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Nexcyia is an American sound artist and experimental ambient musician based between London and Paris. Working with found sound, Nexcyia weaves together harsh sound design and swooping soundscapes into works that bridge many moods, emotions and places through noise, granular synthesis, textures and rhythms. Nexcyia has released Origin EP on Takuroku, Crawl EP on Alien Jams and has performed in various venues/festivals such as the ICA, Barbican Centre, Cafe OTO, Chisenhale Gallery, Primavera Sound, IKLECTIK and more. His debut album “Endless Path of Memory” is out in March via Pensaments Sònics.

How have you been? What have you been up to? Where are you currently?

I’ve overall been good. I’m currently in Barcelona with my partner, we just came back from the beach.  A lot of things are happening right now, my debut album is coming out on March 8th which I’m psyched about. Some really cool features and festivals are reaching out too. My sister is gonna have a baby soon, so I’m gonna be an uncle in April. 

Your debut album, “Endless Path of Memory”, is out soon via Pensaments Sònics. Can you talk about how this album came together, what ideas and practices you wanted to channel?

A lot of these tracks were recorded around 2019 at my uncle’s place in Los Angeles and my family house outside Paris. I’ve always been interested in exploring otherness, themes of identity and mental health. It’s something I feel super attached to because of my own lived experience as a minority living between France and the UK.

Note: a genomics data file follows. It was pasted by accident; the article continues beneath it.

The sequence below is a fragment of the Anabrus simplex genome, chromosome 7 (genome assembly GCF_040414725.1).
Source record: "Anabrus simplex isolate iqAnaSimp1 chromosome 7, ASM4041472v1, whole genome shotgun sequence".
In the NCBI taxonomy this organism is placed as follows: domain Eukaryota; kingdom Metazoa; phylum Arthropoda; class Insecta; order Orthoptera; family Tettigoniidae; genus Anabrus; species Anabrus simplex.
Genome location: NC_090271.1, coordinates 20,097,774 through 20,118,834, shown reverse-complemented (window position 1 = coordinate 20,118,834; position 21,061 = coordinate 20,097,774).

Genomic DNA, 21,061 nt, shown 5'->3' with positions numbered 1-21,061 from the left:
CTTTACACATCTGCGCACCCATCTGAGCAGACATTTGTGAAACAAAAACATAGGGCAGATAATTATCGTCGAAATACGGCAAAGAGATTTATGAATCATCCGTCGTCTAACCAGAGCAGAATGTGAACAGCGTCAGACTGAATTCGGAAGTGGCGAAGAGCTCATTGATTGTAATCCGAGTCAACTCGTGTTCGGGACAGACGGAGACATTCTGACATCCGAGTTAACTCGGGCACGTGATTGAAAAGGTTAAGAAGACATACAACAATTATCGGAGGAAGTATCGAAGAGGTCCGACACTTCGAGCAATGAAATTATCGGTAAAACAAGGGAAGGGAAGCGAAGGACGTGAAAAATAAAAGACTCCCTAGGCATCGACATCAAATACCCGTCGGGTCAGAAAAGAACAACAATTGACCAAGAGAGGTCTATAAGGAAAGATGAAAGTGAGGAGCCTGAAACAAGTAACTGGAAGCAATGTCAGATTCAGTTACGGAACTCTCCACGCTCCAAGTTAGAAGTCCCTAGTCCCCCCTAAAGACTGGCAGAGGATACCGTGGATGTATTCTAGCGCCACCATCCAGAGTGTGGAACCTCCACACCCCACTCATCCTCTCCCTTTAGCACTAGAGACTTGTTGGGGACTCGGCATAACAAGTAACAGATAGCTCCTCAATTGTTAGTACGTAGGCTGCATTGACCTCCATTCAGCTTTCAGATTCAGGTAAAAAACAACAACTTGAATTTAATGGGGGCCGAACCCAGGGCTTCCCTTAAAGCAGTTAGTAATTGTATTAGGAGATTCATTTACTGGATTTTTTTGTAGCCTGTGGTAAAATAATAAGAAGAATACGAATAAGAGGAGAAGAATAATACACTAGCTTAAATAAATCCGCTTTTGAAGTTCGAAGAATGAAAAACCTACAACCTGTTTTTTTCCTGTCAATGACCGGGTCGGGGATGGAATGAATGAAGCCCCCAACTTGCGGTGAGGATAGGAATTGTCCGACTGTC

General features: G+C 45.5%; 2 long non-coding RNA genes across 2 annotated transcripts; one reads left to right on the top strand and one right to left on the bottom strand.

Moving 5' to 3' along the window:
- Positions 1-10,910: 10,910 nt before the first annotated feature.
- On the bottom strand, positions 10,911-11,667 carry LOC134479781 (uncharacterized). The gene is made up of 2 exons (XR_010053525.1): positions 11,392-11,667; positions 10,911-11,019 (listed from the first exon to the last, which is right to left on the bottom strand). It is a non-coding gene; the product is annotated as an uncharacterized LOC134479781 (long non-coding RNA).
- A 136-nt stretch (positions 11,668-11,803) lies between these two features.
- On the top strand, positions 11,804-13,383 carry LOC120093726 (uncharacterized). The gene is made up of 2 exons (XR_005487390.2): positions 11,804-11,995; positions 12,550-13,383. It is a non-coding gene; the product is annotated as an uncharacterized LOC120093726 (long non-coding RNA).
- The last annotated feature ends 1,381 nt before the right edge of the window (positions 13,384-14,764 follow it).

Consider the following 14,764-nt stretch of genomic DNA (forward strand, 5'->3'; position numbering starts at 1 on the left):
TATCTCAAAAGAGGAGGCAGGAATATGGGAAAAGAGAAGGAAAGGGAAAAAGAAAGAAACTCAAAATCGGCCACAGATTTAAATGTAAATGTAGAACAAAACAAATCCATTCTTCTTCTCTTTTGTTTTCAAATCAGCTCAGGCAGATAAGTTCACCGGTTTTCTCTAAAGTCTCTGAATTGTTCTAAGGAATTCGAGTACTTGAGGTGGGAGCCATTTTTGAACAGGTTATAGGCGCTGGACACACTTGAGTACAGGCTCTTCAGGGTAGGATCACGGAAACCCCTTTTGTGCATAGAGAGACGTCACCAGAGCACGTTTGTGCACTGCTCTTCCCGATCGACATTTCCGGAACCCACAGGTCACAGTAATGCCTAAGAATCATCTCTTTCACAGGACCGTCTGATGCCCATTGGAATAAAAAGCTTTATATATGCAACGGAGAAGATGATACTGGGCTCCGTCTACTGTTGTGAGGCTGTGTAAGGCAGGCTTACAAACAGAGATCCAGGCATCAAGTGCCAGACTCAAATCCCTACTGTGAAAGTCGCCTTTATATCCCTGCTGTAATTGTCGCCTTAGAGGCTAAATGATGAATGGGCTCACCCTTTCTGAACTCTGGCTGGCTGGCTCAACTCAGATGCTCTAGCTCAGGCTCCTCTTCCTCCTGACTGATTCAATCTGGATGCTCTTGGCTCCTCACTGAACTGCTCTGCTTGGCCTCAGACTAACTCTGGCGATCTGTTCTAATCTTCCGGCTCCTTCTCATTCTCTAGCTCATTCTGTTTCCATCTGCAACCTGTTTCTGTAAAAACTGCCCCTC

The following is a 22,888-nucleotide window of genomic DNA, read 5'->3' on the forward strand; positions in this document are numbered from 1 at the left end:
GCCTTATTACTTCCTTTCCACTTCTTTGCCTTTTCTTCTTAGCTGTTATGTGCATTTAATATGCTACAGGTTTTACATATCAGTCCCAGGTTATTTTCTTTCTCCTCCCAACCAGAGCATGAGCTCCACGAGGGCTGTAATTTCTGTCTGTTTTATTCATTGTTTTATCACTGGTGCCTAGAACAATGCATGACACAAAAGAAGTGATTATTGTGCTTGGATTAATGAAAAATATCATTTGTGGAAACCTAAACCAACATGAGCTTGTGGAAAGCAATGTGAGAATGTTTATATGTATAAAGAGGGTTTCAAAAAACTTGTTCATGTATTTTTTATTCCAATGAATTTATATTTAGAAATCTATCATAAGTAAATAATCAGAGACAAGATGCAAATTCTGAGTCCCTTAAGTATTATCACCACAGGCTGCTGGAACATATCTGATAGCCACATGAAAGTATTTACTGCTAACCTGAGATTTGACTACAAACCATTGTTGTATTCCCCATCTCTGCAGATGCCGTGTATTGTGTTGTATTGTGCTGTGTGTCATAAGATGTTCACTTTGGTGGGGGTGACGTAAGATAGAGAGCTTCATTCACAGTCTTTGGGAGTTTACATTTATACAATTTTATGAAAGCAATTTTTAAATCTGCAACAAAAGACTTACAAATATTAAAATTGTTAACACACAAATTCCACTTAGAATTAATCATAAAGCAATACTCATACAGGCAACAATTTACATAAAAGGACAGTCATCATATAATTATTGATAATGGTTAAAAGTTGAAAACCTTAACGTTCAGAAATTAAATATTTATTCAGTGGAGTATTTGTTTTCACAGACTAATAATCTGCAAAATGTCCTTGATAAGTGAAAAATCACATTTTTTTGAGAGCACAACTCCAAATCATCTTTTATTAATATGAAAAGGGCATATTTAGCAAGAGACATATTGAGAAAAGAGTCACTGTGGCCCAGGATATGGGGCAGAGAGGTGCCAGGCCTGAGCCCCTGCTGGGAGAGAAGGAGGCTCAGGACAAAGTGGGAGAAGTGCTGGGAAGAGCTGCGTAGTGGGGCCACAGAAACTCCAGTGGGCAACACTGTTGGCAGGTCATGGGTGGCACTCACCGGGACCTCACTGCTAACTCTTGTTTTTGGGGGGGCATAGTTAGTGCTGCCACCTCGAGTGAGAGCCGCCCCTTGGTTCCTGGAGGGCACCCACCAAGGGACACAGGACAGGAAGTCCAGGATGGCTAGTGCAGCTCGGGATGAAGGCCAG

Thematically – your releases tend to revolve around human emotions, like anxiety, vulnerability, loneliness…Can you talk about the emotional aspect of your music-making?

When diving into these themes, it’s really key to make a personal connection with them. I like to bring my own experiences and emotions into the music-making process, looking for samples and sounds that really capture the mood I’m going for. I play around with the dynamic range and tempo to match the emotion I’m aiming at – slower tempos and softer dynamics can create this reflective or melancholic mood that I love.

You work with field recordings, granular synthesis, but also archived audio and sampling, which brings the topic of memory to life. How do you create your sound and mediate into tracks, albums?

I integrate my granular synthesis primarily by layering and manipulating a diverse array of sounds. Following this, I extensively EQ various frequencies, resample, and further manipulate them to yield distinct textures. Additionally, I often disable the grid in Ableton Live during production, leveraging the fluidity it provides. This can be toggled on/off effortlessly by pressing CTRL – 4 (Win) / CMD – 4 (Mac).

How important is sound design for you?